fulcrum Pitching Articles
Here are some pitching articles on this important pitching velocity topic. This topic is currently open for discussion. You can either comment on the articles below or start a thread in the pitching forums.
by Brent Pourciau · May 13, 2011
There is a lot of controversy around the glove side to pitching mechanics. Conventional Wisdom would coach the pitcher to pull down or pull around the glove side to launch the throwing arm into action. The problem is this would go against pure speed and classic physics.
The reality is that the glove arm to shoulder must act as a fulcrum for the shoulders during the throw to allow for efficient speed mechanics. To understand this we must first define the fulcrum. A fulcrum is the pivot about which a lever turns. The lever in pitching mechanics is the shoulders and also the hips but in this article we are only talking about the shoulders. The shoulders must swing like a door towards the target. Once they open then the arm must launch over the top of the door. If the pivot or fulcrum of the door is moving when the door is slamming closed then the door will not reach its top velocity. The same results would occur with other tools that use the fulcrum or pivot to swing a lever. Good examples similar to pitching, which I have used on this site, would be the catapult or mouse trap. Read more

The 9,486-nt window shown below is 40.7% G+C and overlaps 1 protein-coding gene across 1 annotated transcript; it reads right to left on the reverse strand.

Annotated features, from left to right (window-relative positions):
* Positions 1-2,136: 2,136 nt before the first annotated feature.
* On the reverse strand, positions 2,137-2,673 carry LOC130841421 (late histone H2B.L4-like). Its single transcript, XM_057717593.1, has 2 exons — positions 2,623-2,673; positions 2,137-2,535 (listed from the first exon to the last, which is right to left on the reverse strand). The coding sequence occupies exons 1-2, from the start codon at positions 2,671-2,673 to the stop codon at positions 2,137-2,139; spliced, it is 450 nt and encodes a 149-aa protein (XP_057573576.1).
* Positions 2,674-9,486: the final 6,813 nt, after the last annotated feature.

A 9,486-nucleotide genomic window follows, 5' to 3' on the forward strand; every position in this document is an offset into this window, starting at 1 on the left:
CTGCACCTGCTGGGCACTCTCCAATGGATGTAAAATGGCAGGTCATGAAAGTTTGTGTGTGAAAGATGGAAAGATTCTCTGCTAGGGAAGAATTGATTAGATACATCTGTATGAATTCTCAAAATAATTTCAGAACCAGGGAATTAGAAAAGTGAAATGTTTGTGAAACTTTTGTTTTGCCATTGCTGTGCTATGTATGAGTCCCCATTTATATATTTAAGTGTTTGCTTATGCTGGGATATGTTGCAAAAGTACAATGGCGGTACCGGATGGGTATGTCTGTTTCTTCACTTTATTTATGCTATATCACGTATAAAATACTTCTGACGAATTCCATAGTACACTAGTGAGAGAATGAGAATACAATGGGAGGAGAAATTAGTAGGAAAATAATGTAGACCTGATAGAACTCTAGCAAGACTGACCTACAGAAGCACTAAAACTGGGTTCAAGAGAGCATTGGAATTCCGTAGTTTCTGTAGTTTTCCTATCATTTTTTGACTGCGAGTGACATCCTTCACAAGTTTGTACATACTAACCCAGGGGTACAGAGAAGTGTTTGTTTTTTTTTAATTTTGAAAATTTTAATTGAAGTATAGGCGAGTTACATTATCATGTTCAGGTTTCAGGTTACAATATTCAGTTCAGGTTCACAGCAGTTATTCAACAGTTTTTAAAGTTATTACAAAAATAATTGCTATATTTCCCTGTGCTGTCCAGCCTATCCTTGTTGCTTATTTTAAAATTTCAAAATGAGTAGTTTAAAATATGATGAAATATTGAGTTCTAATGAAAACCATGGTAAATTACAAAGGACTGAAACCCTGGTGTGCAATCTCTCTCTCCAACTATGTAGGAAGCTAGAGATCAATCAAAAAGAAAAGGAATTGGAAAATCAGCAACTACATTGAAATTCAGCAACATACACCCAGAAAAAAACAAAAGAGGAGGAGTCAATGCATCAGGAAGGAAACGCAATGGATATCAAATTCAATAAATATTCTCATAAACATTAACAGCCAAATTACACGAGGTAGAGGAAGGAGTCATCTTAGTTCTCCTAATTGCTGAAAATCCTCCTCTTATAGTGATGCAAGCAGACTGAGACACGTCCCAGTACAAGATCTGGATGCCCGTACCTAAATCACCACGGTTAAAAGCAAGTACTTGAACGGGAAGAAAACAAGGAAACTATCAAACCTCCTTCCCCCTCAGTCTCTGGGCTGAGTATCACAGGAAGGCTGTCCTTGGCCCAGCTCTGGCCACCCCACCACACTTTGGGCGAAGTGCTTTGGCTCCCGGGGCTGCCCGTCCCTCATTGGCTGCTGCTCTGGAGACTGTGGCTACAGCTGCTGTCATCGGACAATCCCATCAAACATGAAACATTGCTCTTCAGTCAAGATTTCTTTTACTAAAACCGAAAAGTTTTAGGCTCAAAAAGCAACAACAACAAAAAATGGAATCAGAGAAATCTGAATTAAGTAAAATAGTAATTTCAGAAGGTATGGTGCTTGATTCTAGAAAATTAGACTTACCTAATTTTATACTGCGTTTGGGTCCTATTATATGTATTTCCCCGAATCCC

by Brent Pourciau · May 5, 2009
There are two forces that add velocity to a pitch:
- Rotational Torque
For momentum to effectively transfer to the ball, the pitcher must use all rotational pivots in order from the bottom up. The hips must rotate before the shoulders and the shoulders before the arm internally rotates. For this to happen effectively these pivots must be free to rotate completely. Notice the picture of Tim Lincecum at the bottom of the page (Tim Lincecum is a phenom because of his size and ability to reach his top velocity continuously.) Notice in the picture his weight is slightly leaning to his left. This would be like tilting an open door backwards so the open door slams closed due to gravitational forces. This gravitational pull is helping to create full range of motion in Tim Lincecum’s hips and shoulders at front foot strike. If he or the door was tilted the opposite way then these gravitational forces would work against his momentum by decreasing full range of motion in his rotational pivots. Using the force of gravity to increase the range of motion in your hips and shoulders will have a significant effect on your velocity. This is a big reason why Tim Lincecum can throw so hard for his size. He is working with the forces of nature to generate his power. Read more